Skip to comments.Bodansky's 1999 Book Details Relationship Between Hussein and Bin Laden
Posted on 07/26/2004 3:20:49 PM PDT by Conservative Coulter Fan
On August 31, 1998, before the crisis reached its peak, Hassan al-Turabi approached Iraqi vice president Taha Yassin Ramadan, then visiting Khartoum, and asked if bin Laden could move his headquarters to Iraq. Ramadan immediately responded with a resounding yes, and bin Laden was notified within a few hours. Bin Laden has had some relations with Iraqi intelligence since 1993, when he played a role in the preparation and running of the Islamist operations in Somalia in which Iraqi special forces and Arab Afghans retrained by Iraqi intelligence also took part. In June 1994 bin Laden met Faruq al-Hijazi, then the director of the Iraqi Intelligence Department and at present the chief of the entire Iraqi intelligence apparatus, while he was in Khartoum. Turabi mediated the meeting, hoping they could formulate a joint strategy against the pro-Western regimes of Arabia. But the Iraqis were still apprehensive about bin Ladens Islamist zeal and close contacts to Tehran, and the contacts did not develop into practical cooperation.
Recently Baghdads overall attitude toward militant Islamism has changed. As Iraqs crisis mounted, Baghdad has encouraged the Islamists-a combination of Arab Afghans and Muslim Brotherhood offshoots-because of a series of pragmatic considerations. Saddam Hussein needs their anti-Shiite zeal to counterbalance the Shiite revivalism in the south. Their all-Islamic ideology also limits Kurdish nationalism. In the Sunni Arab parts of Iraq the Islamists have developed a comprehensive social services program to ease the suffering of the Iraqi people that has resulted from the U.N. sanctions, distributing food, medicine, clothes, and money to the growing numbers of Iraqis attending religious lessons in their mosques. These activities are financed by Osama bin Ladens charities. Starting in the mid-1990s with a few mosques at al-Fullujah, about 60 miles west of Baghdad, and Mosul, in Kurdistan, the Islamists-bearded and wearing their special outfits, which are a combination of traditional Arab gowns and camouflage militarylike uniforms-can now be seen all over Iraq, especially in Baghdad but also in such places as al-Azamiyah on the al-Rasafah embankment, al-Fullujah, Mosul, al-Nasiriyah, and al-Ramadi. Because of their proximity to Arabia, some of the Arab Afghans consider their presence in Iraq more important than being in Afghanistan.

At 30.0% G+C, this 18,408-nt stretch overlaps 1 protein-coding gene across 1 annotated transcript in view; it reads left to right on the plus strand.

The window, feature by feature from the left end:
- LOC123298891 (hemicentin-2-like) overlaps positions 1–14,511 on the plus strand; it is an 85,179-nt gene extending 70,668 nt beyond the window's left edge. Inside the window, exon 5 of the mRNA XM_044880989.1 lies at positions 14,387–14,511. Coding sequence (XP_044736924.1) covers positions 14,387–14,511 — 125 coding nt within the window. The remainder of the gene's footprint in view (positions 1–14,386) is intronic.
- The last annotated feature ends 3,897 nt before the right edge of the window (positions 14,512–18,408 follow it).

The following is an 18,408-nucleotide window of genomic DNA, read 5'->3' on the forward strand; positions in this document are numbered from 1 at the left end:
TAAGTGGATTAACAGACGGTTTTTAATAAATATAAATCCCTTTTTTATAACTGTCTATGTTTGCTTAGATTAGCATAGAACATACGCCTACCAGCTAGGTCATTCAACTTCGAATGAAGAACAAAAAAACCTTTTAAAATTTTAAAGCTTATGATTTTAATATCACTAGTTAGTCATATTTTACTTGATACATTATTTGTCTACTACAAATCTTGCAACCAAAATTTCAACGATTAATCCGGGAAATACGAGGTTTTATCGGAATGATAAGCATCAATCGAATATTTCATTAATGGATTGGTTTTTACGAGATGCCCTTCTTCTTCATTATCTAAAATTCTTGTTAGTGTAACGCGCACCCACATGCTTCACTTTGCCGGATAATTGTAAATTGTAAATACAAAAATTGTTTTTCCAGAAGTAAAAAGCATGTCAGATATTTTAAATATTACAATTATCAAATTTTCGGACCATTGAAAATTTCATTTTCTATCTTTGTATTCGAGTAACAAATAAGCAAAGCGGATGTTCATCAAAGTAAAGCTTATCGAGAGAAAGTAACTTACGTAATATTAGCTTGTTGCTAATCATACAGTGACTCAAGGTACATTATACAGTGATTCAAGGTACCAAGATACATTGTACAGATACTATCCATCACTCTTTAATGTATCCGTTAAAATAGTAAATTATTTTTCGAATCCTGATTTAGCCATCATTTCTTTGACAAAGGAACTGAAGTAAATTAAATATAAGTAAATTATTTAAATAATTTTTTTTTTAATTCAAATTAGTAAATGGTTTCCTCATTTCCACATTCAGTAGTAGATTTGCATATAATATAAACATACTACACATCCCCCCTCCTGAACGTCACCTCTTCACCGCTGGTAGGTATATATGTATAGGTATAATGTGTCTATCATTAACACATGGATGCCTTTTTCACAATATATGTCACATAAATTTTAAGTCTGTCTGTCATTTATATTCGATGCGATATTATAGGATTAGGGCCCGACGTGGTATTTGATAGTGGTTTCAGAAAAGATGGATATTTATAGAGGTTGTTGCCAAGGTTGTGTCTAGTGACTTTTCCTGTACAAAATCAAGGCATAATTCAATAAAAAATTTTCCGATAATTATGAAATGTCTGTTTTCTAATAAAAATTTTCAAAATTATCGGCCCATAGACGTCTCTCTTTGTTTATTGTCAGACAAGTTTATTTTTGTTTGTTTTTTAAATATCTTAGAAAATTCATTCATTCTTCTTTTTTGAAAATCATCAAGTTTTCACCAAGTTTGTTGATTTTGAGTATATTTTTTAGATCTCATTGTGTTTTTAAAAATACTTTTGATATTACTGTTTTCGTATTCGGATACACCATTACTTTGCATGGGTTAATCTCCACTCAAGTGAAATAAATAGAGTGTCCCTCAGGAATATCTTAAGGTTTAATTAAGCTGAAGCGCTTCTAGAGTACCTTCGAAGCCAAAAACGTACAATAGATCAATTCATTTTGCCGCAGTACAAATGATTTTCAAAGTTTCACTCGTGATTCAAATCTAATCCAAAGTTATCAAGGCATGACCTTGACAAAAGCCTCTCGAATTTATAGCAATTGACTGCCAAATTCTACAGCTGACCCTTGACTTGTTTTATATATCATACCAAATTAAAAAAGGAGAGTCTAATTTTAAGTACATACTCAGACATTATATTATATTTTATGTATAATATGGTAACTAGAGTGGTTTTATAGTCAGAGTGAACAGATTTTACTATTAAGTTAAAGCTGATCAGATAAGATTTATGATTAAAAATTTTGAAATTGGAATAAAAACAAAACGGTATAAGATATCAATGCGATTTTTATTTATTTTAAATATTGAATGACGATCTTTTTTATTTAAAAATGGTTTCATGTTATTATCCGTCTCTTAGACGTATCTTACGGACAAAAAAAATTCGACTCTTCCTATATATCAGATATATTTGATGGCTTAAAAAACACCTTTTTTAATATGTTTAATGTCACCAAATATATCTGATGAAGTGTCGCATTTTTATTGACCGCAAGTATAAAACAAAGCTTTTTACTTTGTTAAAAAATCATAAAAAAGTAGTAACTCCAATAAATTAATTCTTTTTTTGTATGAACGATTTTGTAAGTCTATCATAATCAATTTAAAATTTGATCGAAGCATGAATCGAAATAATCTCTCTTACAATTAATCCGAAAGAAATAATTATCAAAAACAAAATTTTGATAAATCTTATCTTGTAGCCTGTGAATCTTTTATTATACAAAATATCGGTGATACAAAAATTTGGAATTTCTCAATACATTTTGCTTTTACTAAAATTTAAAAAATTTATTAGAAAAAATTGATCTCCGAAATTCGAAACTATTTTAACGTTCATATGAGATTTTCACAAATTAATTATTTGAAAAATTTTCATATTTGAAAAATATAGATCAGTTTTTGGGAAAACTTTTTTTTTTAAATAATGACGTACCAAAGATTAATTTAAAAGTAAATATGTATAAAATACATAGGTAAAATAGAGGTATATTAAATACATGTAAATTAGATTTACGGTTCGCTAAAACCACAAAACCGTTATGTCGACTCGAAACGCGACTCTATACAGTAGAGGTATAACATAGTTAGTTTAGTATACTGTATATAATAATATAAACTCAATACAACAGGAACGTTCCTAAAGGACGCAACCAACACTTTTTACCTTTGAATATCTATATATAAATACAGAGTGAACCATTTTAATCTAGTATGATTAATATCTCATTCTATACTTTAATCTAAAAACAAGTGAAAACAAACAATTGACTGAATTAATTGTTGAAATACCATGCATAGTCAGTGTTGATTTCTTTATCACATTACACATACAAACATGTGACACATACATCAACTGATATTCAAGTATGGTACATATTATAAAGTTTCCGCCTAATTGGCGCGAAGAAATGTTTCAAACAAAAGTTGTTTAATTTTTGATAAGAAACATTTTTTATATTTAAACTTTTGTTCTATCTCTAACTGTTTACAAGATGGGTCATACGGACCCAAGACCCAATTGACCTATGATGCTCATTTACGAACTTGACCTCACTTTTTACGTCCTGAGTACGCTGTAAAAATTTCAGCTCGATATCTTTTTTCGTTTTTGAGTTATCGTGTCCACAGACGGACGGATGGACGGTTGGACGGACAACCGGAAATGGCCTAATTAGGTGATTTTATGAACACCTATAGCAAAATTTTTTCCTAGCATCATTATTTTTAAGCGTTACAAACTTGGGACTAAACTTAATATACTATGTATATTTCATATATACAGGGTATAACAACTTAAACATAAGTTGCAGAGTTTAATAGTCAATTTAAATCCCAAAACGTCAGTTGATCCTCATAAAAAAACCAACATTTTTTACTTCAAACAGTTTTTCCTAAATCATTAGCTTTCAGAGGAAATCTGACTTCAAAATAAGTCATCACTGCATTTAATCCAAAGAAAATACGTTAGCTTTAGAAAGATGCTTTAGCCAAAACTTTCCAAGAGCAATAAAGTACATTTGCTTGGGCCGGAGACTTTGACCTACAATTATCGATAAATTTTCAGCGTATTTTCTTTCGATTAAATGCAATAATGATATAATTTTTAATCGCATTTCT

The development of the Iranian-Saudi rapprochement back in the spring 1998 caused Turabi to receive his efforts to mediate between Saddam Hussein and bin Laden. Baghdad had been impressed by the anti-American zeal displayed by the Islamists during the U.S.-Iraqi crisis. Turabi was apprehensive about Tehrans promise to Riyadh to stop terrorism and subversion against Arab regimes and began looking for an alternate support system should the need arise to confront the House of al-Saud. As a consequence two of bin Ladens senior military commanders, Muhammad Abu-Islam and Abdallah Qassim, visited Baghdad between April 25 and May 1 for discussions with Iraqi intelligence. The importance of these contacts to Baghdad was shown by their meeting with Qusay Hussein, Saddams son, who is now responsible for intelligence matters and was personally involved in both the Iraqi contribution to the Somalia operation and later the intelligence cooperation with Iran. Both sides were very satisfied with the results of the negotiations.